The Week in Review and the Sunday Nature Chat

You can wake up now, the week is over. As far as the current story arc goes, Mark left the retreat with Bunny, er, Honey, . . . no, Holly (?) to investigate her plea to help her friends hurt by a collapsed trail. Mark arrived to find Rob and Sharp lying injured at the bottom of a steep hill. Instead of smiling with the feeling of justice done, and returning to his job, Mark’s good side decided to rescue them, instead. Presto! Shazam! Mark made a dog-cart pulled by faithful Andy suddenly appear to assist him. Clearly, there was an unspecified time delay. Somehow (how, Rivera does not show us) Mark was able to either get the cart and Andy down the hill or get the two boobs up, whereupon they all returned to safety, with Bee Sharp in the cart and Rob helped back by Jadsen. Of course, the two casualties complained and whined along the way. So typical.

As I noted before, this otherwise nonessential side story could have been presented in a more dramatic fashion, but I reckon Rivera decided that actual drama was out of place in a strip based more on eccentricities and parodies (or was that satire?). Parody and goofy characters have pretty much been Rivera’s approach since she started. I’m not against that in general, but I think this strip would be better if she intertwined some real drama here and there into the stories. The two elements can work together. Isn’t that we mean by a dramedy? For example, the movies In Bruges, The Wizard of Oz, and early Jackie Chan movies; Buffy the Vampire Slayer on TV; and Tintin in comics. So, it can be done.

I like the idea of the butterflies spelling out “Mark Trail” more than the execution, which looks more like fall leaves. Yet, this is a good, positive Sunday strip showing that sometimes, things do get better. By that, I mean the monarch butterfly population.

Rivera saved some drawing time, as cartoonists will try to do, by taking a few butterfly images and replicating them to create the swarms. Unfortunately, she included a heavy outline in the replicated images (e.g., panel 2), which foils their natural light appearance.


Extra: Other animals have memories, too!

Monday’s Mark Trail blog can be found below, but this is an “extra”! As we just saw in the Texas tiger zoo story (category: Puff Piece Zoo), Mark had to deal with Gemma, the “rampaging” elephant who tromped her way across four states to seek revenge against Tess Tigress for a past bad deed.

In addition to the popular reputation for an elephant’s memory (no, not John Lennon’s backing band), we now have evidence that even bears can find their way home!

Here is a link to a recent bear-finds-home event making the rounds on the Internet:

Calling Dean Martin!

The crowd of hopeful investors stands in front of the “setting sun” band shell as they watch the more interesting action going on in the foreground. It’s one thing to be involved in various scams; but another to actually move on to attempted murder. Or so it seems.  This must be a German EUV because it crashed with a K instead of a C.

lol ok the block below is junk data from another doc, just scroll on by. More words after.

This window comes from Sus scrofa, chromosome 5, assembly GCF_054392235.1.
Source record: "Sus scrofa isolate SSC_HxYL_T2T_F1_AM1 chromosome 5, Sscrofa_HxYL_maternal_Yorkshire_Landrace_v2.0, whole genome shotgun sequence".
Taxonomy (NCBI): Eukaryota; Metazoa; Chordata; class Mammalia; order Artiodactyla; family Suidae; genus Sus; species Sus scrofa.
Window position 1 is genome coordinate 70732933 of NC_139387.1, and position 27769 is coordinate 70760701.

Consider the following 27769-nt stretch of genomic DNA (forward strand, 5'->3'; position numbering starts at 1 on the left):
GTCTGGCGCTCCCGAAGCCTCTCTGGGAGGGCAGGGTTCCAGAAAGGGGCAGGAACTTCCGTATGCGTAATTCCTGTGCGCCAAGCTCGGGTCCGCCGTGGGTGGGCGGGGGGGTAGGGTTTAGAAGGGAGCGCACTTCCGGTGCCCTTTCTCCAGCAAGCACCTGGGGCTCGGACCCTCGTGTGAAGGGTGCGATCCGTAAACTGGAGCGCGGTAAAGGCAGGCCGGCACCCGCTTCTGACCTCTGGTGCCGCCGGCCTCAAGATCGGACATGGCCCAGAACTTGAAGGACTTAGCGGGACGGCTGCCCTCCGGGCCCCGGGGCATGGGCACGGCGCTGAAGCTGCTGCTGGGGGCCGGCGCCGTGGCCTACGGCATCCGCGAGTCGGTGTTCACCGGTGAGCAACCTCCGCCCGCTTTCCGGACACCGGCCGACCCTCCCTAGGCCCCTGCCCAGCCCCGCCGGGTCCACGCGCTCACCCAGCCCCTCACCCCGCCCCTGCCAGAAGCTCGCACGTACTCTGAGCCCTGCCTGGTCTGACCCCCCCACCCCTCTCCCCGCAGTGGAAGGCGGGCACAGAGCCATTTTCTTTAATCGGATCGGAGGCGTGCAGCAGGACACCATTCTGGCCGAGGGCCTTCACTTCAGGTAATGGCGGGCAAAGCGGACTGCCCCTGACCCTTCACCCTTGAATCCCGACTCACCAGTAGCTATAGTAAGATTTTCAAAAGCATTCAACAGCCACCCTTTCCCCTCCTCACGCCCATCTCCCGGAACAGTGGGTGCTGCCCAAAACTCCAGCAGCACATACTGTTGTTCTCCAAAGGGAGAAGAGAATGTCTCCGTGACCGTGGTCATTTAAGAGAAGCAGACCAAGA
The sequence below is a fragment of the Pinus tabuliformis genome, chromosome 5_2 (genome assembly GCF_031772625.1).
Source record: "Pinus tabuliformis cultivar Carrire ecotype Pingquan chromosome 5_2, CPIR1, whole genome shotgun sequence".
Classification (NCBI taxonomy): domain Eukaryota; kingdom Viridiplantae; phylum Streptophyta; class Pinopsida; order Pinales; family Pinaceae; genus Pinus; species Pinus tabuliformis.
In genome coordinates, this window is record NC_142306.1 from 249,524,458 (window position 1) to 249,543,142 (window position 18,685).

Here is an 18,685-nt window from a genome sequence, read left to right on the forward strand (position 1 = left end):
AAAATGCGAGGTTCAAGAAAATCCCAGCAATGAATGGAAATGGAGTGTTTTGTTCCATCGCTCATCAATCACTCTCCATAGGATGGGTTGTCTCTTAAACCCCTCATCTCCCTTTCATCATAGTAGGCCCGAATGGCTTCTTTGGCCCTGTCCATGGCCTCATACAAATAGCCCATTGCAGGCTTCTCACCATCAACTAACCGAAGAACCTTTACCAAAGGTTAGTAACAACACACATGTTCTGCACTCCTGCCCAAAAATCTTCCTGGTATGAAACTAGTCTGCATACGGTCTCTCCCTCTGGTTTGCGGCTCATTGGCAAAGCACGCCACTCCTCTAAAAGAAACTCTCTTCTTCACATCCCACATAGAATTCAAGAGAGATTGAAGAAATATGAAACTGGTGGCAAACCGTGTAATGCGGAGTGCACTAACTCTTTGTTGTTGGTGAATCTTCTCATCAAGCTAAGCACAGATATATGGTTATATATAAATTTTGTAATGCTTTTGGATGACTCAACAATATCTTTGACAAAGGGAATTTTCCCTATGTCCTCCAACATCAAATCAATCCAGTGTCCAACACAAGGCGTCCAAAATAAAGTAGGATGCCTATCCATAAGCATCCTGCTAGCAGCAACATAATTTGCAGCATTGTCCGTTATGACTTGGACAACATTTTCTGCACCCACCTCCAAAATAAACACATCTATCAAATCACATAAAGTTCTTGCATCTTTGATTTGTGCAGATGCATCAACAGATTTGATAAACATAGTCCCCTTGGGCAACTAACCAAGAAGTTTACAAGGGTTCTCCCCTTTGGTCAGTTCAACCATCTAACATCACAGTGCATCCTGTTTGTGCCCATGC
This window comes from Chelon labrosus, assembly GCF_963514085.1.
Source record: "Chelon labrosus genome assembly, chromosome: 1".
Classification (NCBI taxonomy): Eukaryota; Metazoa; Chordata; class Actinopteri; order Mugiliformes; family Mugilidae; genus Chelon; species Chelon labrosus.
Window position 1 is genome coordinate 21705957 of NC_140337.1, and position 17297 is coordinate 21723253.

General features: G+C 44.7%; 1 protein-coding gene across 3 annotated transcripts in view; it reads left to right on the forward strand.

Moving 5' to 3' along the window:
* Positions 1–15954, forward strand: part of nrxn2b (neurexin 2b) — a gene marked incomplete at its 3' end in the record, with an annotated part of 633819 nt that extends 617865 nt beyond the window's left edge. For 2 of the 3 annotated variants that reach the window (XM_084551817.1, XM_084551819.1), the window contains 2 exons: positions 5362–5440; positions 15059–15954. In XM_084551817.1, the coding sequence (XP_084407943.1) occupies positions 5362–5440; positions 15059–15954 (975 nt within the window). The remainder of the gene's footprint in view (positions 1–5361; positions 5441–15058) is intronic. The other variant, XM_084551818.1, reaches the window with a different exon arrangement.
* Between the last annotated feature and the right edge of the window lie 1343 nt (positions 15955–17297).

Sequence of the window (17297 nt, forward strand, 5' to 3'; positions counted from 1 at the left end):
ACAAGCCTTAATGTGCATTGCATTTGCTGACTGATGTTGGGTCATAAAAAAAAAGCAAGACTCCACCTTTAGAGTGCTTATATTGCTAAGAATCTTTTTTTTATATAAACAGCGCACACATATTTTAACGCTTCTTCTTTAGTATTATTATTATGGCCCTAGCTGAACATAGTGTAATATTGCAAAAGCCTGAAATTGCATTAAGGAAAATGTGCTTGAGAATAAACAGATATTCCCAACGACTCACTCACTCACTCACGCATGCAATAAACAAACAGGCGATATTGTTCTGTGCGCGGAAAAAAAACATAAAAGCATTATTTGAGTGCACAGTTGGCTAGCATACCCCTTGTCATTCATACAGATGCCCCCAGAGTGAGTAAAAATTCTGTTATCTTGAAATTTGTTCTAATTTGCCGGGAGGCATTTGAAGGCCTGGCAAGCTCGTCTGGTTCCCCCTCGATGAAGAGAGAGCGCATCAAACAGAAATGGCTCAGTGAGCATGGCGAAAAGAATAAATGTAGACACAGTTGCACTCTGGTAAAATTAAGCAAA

This dramatic overreaction almost certainly will lead to an equally animated reaction on the part of the crowd, but not before Trail (and maybe Sharp) rescues Cricket Bro, as needs must. All in all, this is not your father’s (or your own former) Mark Trail, with its simpler, black & white (predominantly white) opponents. This is more like global realpolitik, where your former enemy becomes an ally, or vice-versa.

So, what will the situation be when they pull Cricket Bro out of the wreck? Do Mark and Sharp decide to save him from an angry crowd?

Rusty connects the dots

What Rivera has been doing since she took on this strip is to consistently run a secondary storyline alongside the main (Mark) storyline. This is one of Rivera’s better contributions to Mark Trail (along with the reduction in exclamation marks!), providing—for a comic strip—a more complex story environment that wants regular viewing to keep things straight. Until this Oregon Vacation story, Cherry has been the chief star of the secondary stories. Now, it is Rusty’s turn to fill the alternate plot. Rivera has kept Rusty’s storyline along what we might expect to see for a pre-teen boy. Little Orphan Annie he is not. But Rusty is trying. So, will Rivera finally let Rusty have more room to grow?

Dept. of Curious Observations:  Panel 1 is a curious image, don’t you think? Aside from a bear cartoon-bombing the scene, we see what appears to be an open door with trees growing directly in front of it, making the doorway inaccessible. I thought that picture on the wall was meant to represent a painting; but now it is clearly a strangely-drawn window in which we see Rusty crafting his plans. The room is clearly lit, yet the adjacent doorway is totally in darkness.

Finally, a tip of the hat to BobS on CK for opining that the SurfSquatch graphic novel that Rusty is reading might have been produced by Cricket Bro’s corporation as an advertising tool. Clever connection!

“Wake up, Mom, it’s the 21st century!”

I reckon that Rivera is on some kind of “animal in your face” kick, since she has consistently introduced animals into the foreground that “break the fourth wall” to look at us; they are often not even integrated into the scene. It’s a gimmick that I believe has run its course and I’ll be happy to see our animal friends return to their proper place as normal components of the landscape, where they can be shot at or run over.

Apparently, Mark is on his way to Florida to get Pops, so Rusty takes the opportunity to get some palling around time with his friend, Robbie. Cryptids, as some of you know, are mythical creatures that most of us recognize as not real, such as the Loch Ness Monster, Bigfoot, the Yeti, or Huckleberry Hound. But there are plenty of people who do believe (Recall Mark’s Yeti adventure with Dr. Camel, the “cryptozoologist”, starting back in September 2019.). There is also an actual active market in cryptid kid-lit, just as Rusty says.